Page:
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Arts Texas hold 'em up 

Enron stole a page from the '80s S&L scandal

Offshore: The Dark Side of the Global Economy
By William Brittain-Catlin
Farrar Straus & Giroux
$25, 261 pages
ISBN: 0374256985

The Best Way to Rob a Bank is to Own One: How Corporate Executives and Politicians Looted the S&L industry
By William K. Black
University of Texas Press
$24.95, 329 pages
ISBN: 0292706383

Just when you think the corruption is over, that enough CEOs have traded in their $4,000 bespoke suits for prison denim, something else comes along to remind you that greed never sleeps. No sooner had the country paid off the S&L bailout, along came the corporate accounting fraud of the late '90s and early 21st century. What's wrong with this country?

Well, part of what's gone sour is that the vaunted idea of deregulation - championed by Reagan and the two Bushes - has become rule of law in Washington. Rather than unleash the market to the enrichment of all, however, the lack of oversight in securities and accounting has pushed the spoils of capital into the hands of the few. And opened loopholes for fraud and/or outright stealing so big you could park a doublewide there.

If you've got a good handle on your stress levels and are curious, two new books probe the ins and outs of these loopholes. One focuses on the Savings & Loan scandal of the '80s, the other deals with the manipulation of offshore accounting. Together they paint a portrait of America as the reborn wild west of capitalism, where bandits don't just hold up the banks: They own them, too.

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William K. Black was an investigator during the mop-up of the S&L scandal and he has channeled his experience into The Best Way to Rob a Bank is to Own One, a specialist's guide to the tricks of trade applied by CEOs and politicians to fob off their gambling habit on American taxpayers.

One of the shocking details of Black's narrative is that the tools used to cook books then are exactly the same ones that were used in the Enron scandal - notably what is called "market to market accounting." Only the first time around the logic was doubly bizarre. If Enron was booking profits for work it had at least contracted to perform eventually, S&Ls simply tacked on an entirely arbitrary amount of worth. As in, a failing S&L may be $45 million in the hole, but the fact that someone wants to buy it means that must not be true. Therefore S&Ls could tack on $45 million in "good will" value when they were bought or merged.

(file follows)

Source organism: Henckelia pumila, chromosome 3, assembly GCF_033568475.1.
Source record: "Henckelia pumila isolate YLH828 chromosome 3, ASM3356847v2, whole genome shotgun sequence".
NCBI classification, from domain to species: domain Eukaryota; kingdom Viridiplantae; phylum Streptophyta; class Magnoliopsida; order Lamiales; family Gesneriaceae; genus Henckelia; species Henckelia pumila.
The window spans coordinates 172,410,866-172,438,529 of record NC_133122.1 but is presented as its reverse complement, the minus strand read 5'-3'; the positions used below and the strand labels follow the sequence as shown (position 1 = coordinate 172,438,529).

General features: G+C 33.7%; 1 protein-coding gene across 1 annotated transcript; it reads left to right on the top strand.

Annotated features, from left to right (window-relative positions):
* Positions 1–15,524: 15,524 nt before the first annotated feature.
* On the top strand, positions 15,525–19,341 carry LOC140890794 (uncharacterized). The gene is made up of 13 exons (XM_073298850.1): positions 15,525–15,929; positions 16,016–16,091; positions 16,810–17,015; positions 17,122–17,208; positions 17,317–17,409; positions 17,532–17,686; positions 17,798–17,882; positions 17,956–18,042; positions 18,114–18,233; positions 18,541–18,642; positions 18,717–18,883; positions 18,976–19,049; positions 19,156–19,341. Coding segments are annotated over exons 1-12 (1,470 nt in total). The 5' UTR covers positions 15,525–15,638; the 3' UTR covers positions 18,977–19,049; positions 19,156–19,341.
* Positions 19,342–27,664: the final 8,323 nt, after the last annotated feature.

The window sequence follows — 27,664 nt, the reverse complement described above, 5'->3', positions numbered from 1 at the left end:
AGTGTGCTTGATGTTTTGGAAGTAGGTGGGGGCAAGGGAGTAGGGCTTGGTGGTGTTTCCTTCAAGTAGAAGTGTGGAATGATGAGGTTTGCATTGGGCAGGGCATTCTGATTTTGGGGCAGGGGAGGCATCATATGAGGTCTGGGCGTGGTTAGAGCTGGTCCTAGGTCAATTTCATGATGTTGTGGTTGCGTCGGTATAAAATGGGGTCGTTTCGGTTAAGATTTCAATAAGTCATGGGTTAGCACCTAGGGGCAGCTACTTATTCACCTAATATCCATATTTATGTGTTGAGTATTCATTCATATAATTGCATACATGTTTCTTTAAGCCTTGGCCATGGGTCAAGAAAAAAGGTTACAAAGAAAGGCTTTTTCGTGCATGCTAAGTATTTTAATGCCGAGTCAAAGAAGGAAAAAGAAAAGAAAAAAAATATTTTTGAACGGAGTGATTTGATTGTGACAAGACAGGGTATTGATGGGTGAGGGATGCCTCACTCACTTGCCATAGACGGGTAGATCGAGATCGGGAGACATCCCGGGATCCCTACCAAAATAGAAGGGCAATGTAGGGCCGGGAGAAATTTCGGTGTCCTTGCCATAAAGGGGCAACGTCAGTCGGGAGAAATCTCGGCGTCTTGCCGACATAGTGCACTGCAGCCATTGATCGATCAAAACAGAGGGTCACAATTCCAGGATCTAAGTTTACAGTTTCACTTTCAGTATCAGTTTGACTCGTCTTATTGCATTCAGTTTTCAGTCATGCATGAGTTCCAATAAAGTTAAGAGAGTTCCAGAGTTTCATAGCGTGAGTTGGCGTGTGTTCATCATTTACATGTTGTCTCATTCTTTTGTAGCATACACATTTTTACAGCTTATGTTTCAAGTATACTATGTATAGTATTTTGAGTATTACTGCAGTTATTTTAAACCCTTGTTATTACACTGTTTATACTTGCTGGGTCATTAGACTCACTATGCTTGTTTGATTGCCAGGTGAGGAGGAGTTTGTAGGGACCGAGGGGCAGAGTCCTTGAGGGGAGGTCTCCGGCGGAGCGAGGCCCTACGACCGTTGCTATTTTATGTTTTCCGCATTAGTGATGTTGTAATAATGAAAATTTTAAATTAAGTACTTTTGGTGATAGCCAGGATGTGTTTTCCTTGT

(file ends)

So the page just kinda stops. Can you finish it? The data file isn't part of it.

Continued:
The resulting flurry of mergers and acquisitions made the problem worse when it finally came to light - which took a while since the Reagan administration decided to cover up and continue deregulating at the same time. How brazen was this? When the F.D.I.C. knew that it had $150 billion in liability to Savings & Loan banks that were going under, it hid the debt so that the Reagan tax cuts could pass Congress.

And so we wind up in the year 2000. Here's something to think about next time the tax man cometh: Between 1996 and 2000, Texas-based energy giant Enron made more than $2 billion on paper but paid just $17 million (well under 1 percent) in taxes. How did they get away with this? Who benefitted? And is their accountant in jail yet?

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Former BBC producer William Brittain-Catlin tackles these questions and more in his fabulously researched but overreaching new book, Offshore. Although Brittain-Catlin sometimes goes adrift in his philosophical discussions of freedom, his exposé of shady corporate-accounting techniques is so spot on it will probably make readers furious.

Offshore gives a clear primer for anyone interested in how offshore banking works. Companies incorporate in domestic tax havens such as Delaware, which gives them access to corporate tax breaks (or "hand outs" as politicians have begun calling them). Then, through a series of secret holding companies and tax shelters on various, mainly Caribbean, islands, they funnel their profits through tax-free zones. Ford might build cars in Michigan, but its accountants know how to make it look like the company's profits are made in the sunny Caribbean.

This Hummer-size tax loophole explains why there are 65,000 U.S. companies registered in Cayman alone. Why don't they just move there? As Brittain-Catlin explains, no big company will go fully offshore, for that would mean forfeiting political leverage in Washington.

The upshot of all this is that multi-national corporations and the government are more entwined than ever, and in the future we will see more deals like the one that gave a $1.7 billion contract to Haliburton (the company Dick Cheney used to run) to rebuild Iraq. No other bidders were allowed.

Believers call this "access capitalism." The rest of the world has another term for it: imperial greed. And Brittain-Catlin isn't the first critic of globalization to say that if we don't put it in check, America could see more blowback from the world (let alone its voters) of the like it felt on September 11.

By John Freeman

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